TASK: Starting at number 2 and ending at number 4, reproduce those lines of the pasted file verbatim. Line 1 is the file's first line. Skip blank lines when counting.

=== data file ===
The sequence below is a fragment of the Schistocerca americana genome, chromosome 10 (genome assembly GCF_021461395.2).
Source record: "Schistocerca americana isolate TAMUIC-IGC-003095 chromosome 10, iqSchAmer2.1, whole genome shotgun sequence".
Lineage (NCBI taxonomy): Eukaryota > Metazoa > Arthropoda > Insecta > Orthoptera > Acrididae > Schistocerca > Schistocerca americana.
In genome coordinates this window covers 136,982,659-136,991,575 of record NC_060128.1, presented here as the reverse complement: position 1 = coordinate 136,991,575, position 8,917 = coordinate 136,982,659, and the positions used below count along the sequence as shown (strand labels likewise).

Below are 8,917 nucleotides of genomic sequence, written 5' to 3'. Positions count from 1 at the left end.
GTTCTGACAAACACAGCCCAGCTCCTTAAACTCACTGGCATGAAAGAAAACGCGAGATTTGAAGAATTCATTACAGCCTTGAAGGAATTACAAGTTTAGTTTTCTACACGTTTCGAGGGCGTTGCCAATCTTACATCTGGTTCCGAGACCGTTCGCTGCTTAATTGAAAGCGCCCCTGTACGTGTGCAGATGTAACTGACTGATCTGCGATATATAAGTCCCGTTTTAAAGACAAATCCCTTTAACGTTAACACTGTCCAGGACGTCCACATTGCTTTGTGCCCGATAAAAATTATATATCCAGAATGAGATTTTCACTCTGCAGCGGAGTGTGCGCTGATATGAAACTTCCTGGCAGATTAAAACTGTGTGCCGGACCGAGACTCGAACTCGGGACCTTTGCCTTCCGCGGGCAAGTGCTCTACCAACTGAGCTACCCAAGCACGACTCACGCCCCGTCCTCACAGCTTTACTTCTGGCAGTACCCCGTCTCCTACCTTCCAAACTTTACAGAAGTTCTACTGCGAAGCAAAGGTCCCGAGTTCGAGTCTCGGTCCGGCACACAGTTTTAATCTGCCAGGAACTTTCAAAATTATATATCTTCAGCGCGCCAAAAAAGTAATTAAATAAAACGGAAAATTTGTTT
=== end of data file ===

Source record: "Schistocerca americana isolate TAMUIC-IGC-003095 chromosome 10, iqSchAmer2.1, whole genome shotgun sequence".
Lineage (NCBI taxonomy): Eukaryota > Metazoa > Arthropoda > Insecta > Orthoptera > Acrididae > Schistocerca > Schistocerca americana.
In genome coordinates this window covers 136,982,659-136,991,575 of record NC_060128.1, presented here as the reverse complement: position 1 = coordinate 136,991,575, position 8,917 = coordinate 136,982,659, and the positions used below count along the sequence as shown (strand labels likewise).